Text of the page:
Digit Murphy has a dream.
Four years from now, she sees her Chinese women’s team harnessing their considerable resources and peaking for the 2022 Winter Olympics in Beijing. She sees them on the Olympic stage in their home country with the force of 1.4 billion behind them. She sees them gain momentum in the round robin and make it to the playoff round.
They record one upset, then another. They find themselves in the gold-medal game against — and this is just a guess — Canada or the U.S., where it all comes together in one transcendent moment for the country and her players.
She sees this as clearly as she’s seen anything in her life; China wins gold, her own Miracle on Ice.
“We’re going to win,” Murphy, the architect of China’s woman’s national team program, says from a training facility in Shenzhen. “We’re going to do something special. If you say it, you can do it.
“In the men’s game, you can only leap forward by a foot. In the women’s game, it can be a whole football field. This country is behind our initiative and if you get a competitive team together, you’re a hot goalie and some luck away from winning a medal.”
Sounds simple enough, right? It’s just the reality might be a little more difficult.
Murphy, the long-time coach at Brown and a life-long force in women’s sport, has been charged with the seemingly impossible task of resurrecting the Chinese women’s program, ranked 18th in the world, and making it a world power by the 2022 Olympics. To that end, she’s been given the necessary tools to start the reconstruction: a sparkling new training centre in Shenzen, located just north of Hong Kong; two new teams in the Canadian Women’s Hockey League bankrolled by Chinese investors Xiaoyu Zhao and Billy Ngok; and a data base which has begun to identify potential players with Chinese ancestry.
Couple that with her own boundless ambition and a women’s pool which, 20 years after Nagano, is still as deep as your average puddle and, suddenly, her dream doesn’t sound that far-fetched.
Or maybe she just presents a compelling argument.
“At 55, this is my dream job,” Murphy says. “This is a gift for me and I think I’m giving a gift to this country.
“We don’t want to make the Olympics because we’re the host team. We want to earn our spot. We’re going to teach these kids to win. We’ve got some high end players and they’re going to get better and better. Their work ethic is phenomenal. It’s really cool.”
Go ahead. You argue with her.
These days, Murphy’s dream job consists largely of overseeing the two China-based teams in the CWHL out of Shenzen. With the CWHL schedule about to start, Murphy will be coaching the Kunlun Red Star team while Rob Morgan, the former women’s coach at Yale, will coach Vanke Rays. Kunlun has already attracted forward Kelli Stack, a fixture on the American women’s team who won silver medals in Vancouver and Sochi and Finnish goalie Noora Raty, one of the best ‘keepers in the women’s game.
The rest of the rosters are a mishmash of North American players, North American players with Chinese ancestry and Chinese nationals, mostly from the Harbin area in the country’s northeast. The two CWHL teams will also form the foundation of the national team program, all with a view towards 2022.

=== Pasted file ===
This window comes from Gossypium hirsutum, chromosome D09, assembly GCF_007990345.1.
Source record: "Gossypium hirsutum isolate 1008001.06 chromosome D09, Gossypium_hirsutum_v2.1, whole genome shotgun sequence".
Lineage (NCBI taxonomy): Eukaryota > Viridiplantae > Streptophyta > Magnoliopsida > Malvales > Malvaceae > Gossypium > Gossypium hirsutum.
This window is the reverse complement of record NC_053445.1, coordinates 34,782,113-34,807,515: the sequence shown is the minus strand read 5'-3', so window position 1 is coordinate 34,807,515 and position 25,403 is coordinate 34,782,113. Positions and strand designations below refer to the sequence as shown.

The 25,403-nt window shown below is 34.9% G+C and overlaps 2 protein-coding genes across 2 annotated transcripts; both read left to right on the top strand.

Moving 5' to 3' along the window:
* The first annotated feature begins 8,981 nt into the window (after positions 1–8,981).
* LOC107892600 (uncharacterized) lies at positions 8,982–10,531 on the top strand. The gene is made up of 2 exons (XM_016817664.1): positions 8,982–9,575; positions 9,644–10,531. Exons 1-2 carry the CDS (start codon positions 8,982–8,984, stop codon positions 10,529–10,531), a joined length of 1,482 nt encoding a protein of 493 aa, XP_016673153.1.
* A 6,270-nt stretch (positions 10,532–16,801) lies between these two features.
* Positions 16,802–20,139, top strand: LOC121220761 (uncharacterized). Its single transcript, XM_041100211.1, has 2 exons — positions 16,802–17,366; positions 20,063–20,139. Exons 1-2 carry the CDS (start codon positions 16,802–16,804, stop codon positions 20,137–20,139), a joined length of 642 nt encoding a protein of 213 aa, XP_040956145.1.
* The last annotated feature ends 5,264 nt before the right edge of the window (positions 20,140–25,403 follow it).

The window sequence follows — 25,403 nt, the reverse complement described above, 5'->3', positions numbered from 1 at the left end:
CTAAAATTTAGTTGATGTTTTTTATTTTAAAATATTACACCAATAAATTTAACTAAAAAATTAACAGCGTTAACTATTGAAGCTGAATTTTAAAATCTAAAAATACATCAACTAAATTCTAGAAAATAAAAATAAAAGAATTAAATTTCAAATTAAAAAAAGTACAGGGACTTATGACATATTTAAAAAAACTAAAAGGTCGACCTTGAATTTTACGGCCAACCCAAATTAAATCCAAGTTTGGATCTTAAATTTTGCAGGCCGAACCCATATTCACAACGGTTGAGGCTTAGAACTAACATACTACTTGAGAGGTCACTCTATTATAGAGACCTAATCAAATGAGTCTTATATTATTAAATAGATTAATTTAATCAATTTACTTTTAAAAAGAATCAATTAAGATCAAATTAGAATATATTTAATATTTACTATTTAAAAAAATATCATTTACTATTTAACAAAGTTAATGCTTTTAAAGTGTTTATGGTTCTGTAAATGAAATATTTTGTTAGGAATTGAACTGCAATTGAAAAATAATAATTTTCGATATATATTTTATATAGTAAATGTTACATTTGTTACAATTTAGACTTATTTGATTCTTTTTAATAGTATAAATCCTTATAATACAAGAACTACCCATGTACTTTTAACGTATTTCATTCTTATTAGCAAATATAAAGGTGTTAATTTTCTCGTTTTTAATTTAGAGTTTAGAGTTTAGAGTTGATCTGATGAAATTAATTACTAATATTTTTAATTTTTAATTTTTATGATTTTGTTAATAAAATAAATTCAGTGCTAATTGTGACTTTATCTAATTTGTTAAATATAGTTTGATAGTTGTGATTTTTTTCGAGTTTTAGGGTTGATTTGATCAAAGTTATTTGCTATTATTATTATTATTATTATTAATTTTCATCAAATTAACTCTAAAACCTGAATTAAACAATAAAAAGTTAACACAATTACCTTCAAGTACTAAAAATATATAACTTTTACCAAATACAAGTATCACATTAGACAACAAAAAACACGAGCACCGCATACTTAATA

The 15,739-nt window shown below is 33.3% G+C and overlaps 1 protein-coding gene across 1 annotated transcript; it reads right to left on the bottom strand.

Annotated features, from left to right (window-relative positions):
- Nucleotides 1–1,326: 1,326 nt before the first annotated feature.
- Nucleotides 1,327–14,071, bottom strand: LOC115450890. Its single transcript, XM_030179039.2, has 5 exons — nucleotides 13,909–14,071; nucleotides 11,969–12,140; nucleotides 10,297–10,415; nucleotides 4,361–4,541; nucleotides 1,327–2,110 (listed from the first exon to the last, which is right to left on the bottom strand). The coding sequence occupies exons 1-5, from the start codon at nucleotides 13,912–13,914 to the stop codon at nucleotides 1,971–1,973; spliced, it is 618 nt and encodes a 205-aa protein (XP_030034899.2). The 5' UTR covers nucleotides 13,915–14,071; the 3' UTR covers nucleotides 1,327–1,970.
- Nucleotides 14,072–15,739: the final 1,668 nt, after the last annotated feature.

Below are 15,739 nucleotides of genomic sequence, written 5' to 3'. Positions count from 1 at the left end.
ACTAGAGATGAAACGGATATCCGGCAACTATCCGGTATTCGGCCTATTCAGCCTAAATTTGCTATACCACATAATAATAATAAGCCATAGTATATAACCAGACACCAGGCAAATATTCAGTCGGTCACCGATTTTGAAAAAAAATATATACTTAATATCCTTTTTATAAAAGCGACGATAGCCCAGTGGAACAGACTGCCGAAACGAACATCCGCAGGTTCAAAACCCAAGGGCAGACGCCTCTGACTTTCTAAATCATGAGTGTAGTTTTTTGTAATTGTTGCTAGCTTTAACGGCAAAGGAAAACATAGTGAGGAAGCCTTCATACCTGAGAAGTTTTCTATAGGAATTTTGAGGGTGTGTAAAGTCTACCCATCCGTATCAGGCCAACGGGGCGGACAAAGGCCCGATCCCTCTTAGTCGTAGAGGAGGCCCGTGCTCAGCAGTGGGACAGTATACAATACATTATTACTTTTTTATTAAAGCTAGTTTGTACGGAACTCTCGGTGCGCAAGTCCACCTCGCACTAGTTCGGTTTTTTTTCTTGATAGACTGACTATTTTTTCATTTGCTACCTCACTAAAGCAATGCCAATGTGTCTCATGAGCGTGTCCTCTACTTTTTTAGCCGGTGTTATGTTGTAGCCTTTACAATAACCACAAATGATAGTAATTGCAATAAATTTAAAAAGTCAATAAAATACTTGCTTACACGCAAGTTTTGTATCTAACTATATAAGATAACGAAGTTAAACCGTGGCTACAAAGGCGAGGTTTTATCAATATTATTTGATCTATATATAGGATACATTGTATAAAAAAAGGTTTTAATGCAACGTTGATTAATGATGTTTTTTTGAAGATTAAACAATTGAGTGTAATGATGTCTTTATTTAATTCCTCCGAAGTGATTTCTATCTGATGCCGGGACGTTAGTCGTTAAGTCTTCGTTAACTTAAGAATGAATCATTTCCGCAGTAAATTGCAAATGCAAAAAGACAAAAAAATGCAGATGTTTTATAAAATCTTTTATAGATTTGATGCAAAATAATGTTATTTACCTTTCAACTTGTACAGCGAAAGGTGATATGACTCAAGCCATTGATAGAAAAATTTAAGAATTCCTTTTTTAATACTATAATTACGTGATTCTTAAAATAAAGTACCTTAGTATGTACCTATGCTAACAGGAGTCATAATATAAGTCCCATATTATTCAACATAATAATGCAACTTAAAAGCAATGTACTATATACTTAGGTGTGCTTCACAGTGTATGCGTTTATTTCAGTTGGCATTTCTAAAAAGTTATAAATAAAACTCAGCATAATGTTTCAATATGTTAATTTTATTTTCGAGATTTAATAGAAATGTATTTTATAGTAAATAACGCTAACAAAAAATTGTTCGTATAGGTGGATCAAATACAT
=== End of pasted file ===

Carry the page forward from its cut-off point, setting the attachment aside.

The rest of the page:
“2022 changed everything in China,” says IIHF president Rene Fasel. “This is catalyst for ice hockey. Winning a medal will be difficult. But why not? That would be great for the development of women’s hockey That would be unbelievable.”
“They’re going to be held together now,” Murphy says of the national team players. “The North American kids are phenomenal. When you marry them with the Chinese players we should be competitive right away.”
That would be a great story. Here are a couple of others. The one-child policy in China led to a number of baby girls being adopted in North America. One of the CWHL players was left on a door step to a steel mill in China before she was sent to an orphanage and adopted by a couple on the Eastern seaboard. Another was left at a fire station before she was adopted by a family in Michigan.
“You could write a book about every one of my players,” Murphy says.
This summer, Murphy ran identification camps in Toronto and Vancouver to begin identifying players for the national team. The camp in Toronto attracted some 60 players, including Vancouver’s Leah Lum, a fourth-generation Canadian who’s entering her senior year at the University of Connecticut.
“We’ve got four years to work out the passports,” Murphy says matter-of-factly.
“You have to be the right human to be part of our organization,” she continues. “We took players who have a genuine passion for growing the game.”
Murphy took over the Chinese program in March after a whirlwind courtship. Scott McPherson — a long-time hockey man who sits on the Kunlun board with, among others, men’s head coach Mike Keenan, Phil Esposito and Bobby Carpenter — proposed a Kunlun women’s team, then approached Murphy, who reached out to Morgan.
“I said, ‘Hey do you want to go on an adventure,’” she says of her sale pitch to Morgan.
“Next thing you know they’re flying me in and offering me a job. It’s been a wild ride.”
And if you believe in dreams, it will get even wilder.
The Canucks in China
The development of Chinese players in North America and China at an elite level.